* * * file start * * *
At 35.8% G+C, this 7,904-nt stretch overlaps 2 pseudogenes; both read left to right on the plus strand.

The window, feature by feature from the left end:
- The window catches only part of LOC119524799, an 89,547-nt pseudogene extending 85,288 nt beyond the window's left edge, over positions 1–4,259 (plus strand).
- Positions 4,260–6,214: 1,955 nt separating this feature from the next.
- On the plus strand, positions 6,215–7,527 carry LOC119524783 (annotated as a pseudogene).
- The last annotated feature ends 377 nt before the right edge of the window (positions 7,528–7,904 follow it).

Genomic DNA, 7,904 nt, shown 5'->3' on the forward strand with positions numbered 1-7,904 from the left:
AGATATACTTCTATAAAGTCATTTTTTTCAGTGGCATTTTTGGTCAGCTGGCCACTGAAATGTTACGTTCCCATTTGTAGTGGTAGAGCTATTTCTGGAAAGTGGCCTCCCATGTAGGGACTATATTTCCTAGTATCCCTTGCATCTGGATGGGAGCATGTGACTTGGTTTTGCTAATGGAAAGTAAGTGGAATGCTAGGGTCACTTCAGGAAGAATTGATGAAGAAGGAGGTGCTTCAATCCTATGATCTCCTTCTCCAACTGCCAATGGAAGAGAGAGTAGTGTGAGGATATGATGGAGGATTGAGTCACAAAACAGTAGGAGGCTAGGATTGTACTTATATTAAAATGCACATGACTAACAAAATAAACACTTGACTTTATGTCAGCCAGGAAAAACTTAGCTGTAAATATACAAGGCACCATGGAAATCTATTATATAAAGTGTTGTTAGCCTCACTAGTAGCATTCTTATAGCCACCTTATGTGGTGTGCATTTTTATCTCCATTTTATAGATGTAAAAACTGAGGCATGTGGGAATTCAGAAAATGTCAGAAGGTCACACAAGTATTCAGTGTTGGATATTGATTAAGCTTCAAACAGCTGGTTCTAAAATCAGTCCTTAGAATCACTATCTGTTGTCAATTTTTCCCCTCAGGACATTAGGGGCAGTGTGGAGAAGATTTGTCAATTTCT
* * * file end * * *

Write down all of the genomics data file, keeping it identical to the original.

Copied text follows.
At 35.8% G+C, this 7,904-nt stretch overlaps 2 pseudogenes; both read left to right on the plus strand.

The window, feature by feature from the left end:
- The window catches only part of LOC119524799, an 89,547-nt pseudogene extending 85,288 nt beyond the window's left edge, over positions 1–4,259 (plus strand).
- Positions 4,260–6,214: 1,955 nt separating this feature from the next.
- On the plus strand, positions 6,215–7,527 carry LOC119524783 (annotated as a pseudogene).
- The last annotated feature ends 377 nt before the right edge of the window (positions 7,528–7,904 follow it).

Genomic DNA, 7,904 nt, shown 5'->3' on the forward strand with positions numbered 1-7,904 from the left:
AGATATACTTCTATAAAGTCATTTTTTTCAGTGGCATTTTTGGTCAGCTGGCCACTGAAATGTTACGTTCCCATTTGTAGTGGTAGAGCTATTTCTGGAAAGTGGCCTCCCATGTAGGGACTATATTTCCTAGTATCCCTTGCATCTGGATGGGAGCATGTGACTTGGTTTTGCTAATGGAAAGTAAGTGGAATGCTAGGGTCACTTCAGGAAGAATTGATGAAGAAGGAGGTGCTTCAATCCTATGATCTCCTTCTCCAACTGCCAATGGAAGAGAGAGTAGTGTGAGGATATGATGGAGGATTGAGTCACAAAACAGTAGGAGGCTAGGATTGTACTTATATTAAAATGCACATGACTAACAAAATAAACACTTGACTTTATGTCAGCCAGGAAAAACTTAGCTGTAAATATACAAGGCACCATGGAAATCTATTATATAAAGTGTTGTTAGCCTCACTAGTAGCATTCTTATAGCCACCTTATGTGGTGTGCATTTTTATCTCCATTTTATAGATGTAAAAACTGAGGCATGTGGGAATTCAGAAAATGTCAGAAGGTCACACAAGTATTCAGTGTTGGATATTGATTAAGCTTCAAACAGCTGGTTCTAAAATCAGTCCTTAGAATCACTATCTGTTGTCAATTTTTCCCCTCAGGACATTAGGGGCAGTGTGGAGAAGATTTGTCAATTTCT